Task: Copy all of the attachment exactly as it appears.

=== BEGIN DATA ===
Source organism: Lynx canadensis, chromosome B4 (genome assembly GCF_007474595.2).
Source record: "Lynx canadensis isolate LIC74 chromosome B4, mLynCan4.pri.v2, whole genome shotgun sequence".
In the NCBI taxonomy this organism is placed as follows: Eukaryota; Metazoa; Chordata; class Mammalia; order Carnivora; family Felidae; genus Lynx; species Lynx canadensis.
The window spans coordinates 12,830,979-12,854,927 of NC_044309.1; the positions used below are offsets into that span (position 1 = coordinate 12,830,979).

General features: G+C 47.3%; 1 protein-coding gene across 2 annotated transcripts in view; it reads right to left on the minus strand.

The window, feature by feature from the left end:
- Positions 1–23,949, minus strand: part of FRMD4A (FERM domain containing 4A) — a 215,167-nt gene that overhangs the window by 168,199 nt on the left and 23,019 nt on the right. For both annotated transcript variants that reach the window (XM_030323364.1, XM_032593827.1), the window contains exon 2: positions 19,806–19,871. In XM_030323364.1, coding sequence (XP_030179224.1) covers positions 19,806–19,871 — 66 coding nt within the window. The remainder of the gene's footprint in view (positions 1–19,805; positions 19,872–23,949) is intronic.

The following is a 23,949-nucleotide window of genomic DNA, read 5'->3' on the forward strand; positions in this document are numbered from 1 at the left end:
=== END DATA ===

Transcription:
Source organism: Lynx canadensis, chromosome B4 (genome assembly GCF_007474595.2).
Source record: "Lynx canadensis isolate LIC74 chromosome B4, mLynCan4.pri.v2, whole genome shotgun sequence".
In the NCBI taxonomy this organism is placed as follows: Eukaryota; Metazoa; Chordata; class Mammalia; order Carnivora; family Felidae; genus Lynx; species Lynx canadensis.
The window spans coordinates 12,830,979-12,854,927 of NC_044309.1; the positions used below are offsets into that span (position 1 = coordinate 12,830,979).

General features: G+C 47.3%; 1 protein-coding gene across 2 annotated transcripts in view; it reads right to left on the minus strand.

The window, feature by feature from the left end:
- Positions 1–23,949, minus strand: part of FRMD4A (FERM domain containing 4A) — a 215,167-nt gene that overhangs the window by 168,199 nt on the left and 23,019 nt on the right. For both annotated transcript variants that reach the window (XM_030323364.1, XM_032593827.1), the window contains exon 2: positions 19,806–19,871. In XM_030323364.1, coding sequence (XP_030179224.1) covers positions 19,806–19,871 — 66 coding nt within the window. The remainder of the gene's footprint in view (positions 1–19,805; positions 19,872–23,949) is intronic.

The following is a 23,949-nucleotide window of genomic DNA, read 5'->3' on the forward strand; positions in this document are numbered from 1 at the left end: